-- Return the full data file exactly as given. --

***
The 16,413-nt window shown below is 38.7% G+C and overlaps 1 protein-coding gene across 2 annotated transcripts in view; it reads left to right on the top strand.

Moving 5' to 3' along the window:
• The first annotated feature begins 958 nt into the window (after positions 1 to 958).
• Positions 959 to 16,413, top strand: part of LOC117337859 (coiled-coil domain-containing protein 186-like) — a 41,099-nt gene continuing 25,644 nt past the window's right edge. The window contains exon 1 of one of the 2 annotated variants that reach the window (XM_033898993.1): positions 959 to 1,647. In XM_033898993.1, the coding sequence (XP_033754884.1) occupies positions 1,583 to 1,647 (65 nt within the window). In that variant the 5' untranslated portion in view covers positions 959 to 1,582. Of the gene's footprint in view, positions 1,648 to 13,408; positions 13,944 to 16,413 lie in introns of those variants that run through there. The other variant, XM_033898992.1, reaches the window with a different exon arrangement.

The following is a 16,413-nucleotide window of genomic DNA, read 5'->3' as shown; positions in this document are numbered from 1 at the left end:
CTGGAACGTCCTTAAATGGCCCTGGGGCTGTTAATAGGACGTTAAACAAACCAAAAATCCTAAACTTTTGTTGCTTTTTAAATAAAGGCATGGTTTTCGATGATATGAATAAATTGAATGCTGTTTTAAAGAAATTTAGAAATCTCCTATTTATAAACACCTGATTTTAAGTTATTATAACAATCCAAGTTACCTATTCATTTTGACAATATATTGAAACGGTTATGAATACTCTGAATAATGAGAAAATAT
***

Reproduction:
The 16,413-nt window shown below is 38.7% G+C and overlaps 1 protein-coding gene across 2 annotated transcripts in view; it reads left to right on the top strand.

Moving 5' to 3' along the window:
• The first annotated feature begins 958 nt into the window (after positions 1 to 958).
• Positions 959 to 16,413, top strand: part of LOC117337859 (coiled-coil domain-containing protein 186-like) — a 41,099-nt gene continuing 25,644 nt past the window's right edge. The window contains exon 1 of one of the 2 annotated variants that reach the window (XM_033898993.1): positions 959 to 1,647. In XM_033898993.1, the coding sequence (XP_033754884.1) occupies positions 1,583 to 1,647 (65 nt within the window). In that variant the 5' untranslated portion in view covers positions 959 to 1,582. Of the gene's footprint in view, positions 1,648 to 13,408; positions 13,944 to 16,413 lie in introns of those variants that run through there. The other variant, XM_033898992.1, reaches the window with a different exon arrangement.

The following is a 16,413-nucleotide window of genomic DNA, read 5'->3' as shown; positions in this document are numbered from 1 at the left end:
CTGGAACGTCCTTAAATGGCCCTGGGGCTGTTAATAGGACGTTAAACAAACCAAAAATCCTAAACTTTTGTTGCTTTTTAAATAAAGGCATGGTTTTCGATGATATGAATAAATTGAATGCTGTTTTAAAGAAATTTAGAAATCTCCTATTTATAAACACCTGATTTTAAGTTATTATAACAATCCAAGTTACCTATTCATTTTGACAATATATTGAAACGGTTATGAATACTCTGAATAATGAGAAAATAT